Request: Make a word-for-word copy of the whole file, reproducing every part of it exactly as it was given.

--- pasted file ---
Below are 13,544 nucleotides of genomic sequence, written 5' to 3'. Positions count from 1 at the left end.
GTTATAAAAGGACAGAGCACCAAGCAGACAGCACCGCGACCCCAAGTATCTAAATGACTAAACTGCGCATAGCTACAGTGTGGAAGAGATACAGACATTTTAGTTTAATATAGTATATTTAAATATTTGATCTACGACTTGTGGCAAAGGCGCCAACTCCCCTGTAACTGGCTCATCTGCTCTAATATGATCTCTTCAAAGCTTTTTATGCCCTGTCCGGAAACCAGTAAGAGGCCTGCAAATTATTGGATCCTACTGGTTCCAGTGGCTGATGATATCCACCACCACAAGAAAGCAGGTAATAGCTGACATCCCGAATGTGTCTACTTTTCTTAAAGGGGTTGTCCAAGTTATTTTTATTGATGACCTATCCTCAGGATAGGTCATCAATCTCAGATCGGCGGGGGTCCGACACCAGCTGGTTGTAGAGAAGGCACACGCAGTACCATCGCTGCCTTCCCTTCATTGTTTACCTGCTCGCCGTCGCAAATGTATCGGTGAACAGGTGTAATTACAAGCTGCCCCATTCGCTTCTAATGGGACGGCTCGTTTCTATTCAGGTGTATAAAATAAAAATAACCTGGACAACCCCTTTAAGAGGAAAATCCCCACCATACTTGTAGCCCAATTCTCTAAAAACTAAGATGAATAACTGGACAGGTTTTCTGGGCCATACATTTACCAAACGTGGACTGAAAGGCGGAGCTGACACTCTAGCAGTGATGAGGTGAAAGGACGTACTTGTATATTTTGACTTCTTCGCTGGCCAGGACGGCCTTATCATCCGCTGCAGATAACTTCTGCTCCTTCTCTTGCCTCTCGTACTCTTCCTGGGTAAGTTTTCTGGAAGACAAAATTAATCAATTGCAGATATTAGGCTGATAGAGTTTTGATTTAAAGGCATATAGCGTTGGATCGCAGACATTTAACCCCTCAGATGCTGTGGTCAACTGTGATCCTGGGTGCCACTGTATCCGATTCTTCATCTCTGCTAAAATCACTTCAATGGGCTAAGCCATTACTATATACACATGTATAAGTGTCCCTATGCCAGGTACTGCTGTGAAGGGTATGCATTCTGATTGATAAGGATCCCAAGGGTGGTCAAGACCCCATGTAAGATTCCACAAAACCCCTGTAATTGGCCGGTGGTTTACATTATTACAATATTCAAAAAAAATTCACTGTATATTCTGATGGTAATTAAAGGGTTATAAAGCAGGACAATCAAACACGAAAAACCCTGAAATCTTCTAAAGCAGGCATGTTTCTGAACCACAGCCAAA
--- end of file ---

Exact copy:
Below are 13,544 nucleotides of genomic sequence, written 5' to 3'. Positions count from 1 at the left end.
GTTATAAAAGGACAGAGCACCAAGCAGACAGCACCGCGACCCCAAGTATCTAAATGACTAAACTGCGCATAGCTACAGTGTGGAAGAGATACAGACATTTTAGTTTAATATAGTATATTTAAATATTTGATCTACGACTTGTGGCAAAGGCGCCAACTCCCCTGTAACTGGCTCATCTGCTCTAATATGATCTCTTCAAAGCTTTTTATGCCCTGTCCGGAAACCAGTAAGAGGCCTGCAAATTATTGGATCCTACTGGTTCCAGTGGCTGATGATATCCACCACCACAAGAAAGCAGGTAATAGCTGACATCCCGAATGTGTCTACTTTTCTTAAAGGGGTTGTCCAAGTTATTTTTATTGATGACCTATCCTCAGGATAGGTCATCAATCTCAGATCGGCGGGGGTCCGACACCAGCTGGTTGTAGAGAAGGCACACGCAGTACCATCGCTGCCTTCCCTTCATTGTTTACCTGCTCGCCGTCGCAAATGTATCGGTGAACAGGTGTAATTACAAGCTGCCCCATTCGCTTCTAATGGGACGGCTCGTTTCTATTCAGGTGTATAAAATAAAAATAACCTGGACAACCCCTTTAAGAGGAAAATCCCCACCATACTTGTAGCCCAATTCTCTAAAAACTAAGATGAATAACTGGACAGGTTTTCTGGGCCATACATTTACCAAACGTGGACTGAAAGGCGGAGCTGACACTCTAGCAGTGATGAGGTGAAAGGACGTACTTGTATATTTTGACTTCTTCGCTGGCCAGGACGGCCTTATCATCCGCTGCAGATAACTTCTGCTCCTTCTCTTGCCTCTCGTACTCTTCCTGGGTAAGTTTTCTGGAAGACAAAATTAATCAATTGCAGATATTAGGCTGATAGAGTTTTGATTTAAAGGCATATAGCGTTGGATCGCAGACATTTAACCCCTCAGATGCTGTGGTCAACTGTGATCCTGGGTGCCACTGTATCCGATTCTTCATCTCTGCTAAAATCACTTCAATGGGCTAAGCCATTACTATATACACATGTATAAGTGTCCCTATGCCAGGTACTGCTGTGAAGGGTATGCATTCTGATTGATAAGGATCCCAAGGGTGGTCAAGACCCCATGTAAGATTCCACAAAACCCCTGTAATTGGCCGGTGGTTTACATTATTACAATATTCAAAAAAAATTCACTGTATATTCTGATGGTAATTAAAGGGTTATAAAGCAGGACAATCAAACACGAAAAACCCTGAAATCTTCTAAAGCAGGCATGTTTCTGAACCACAGCCAAA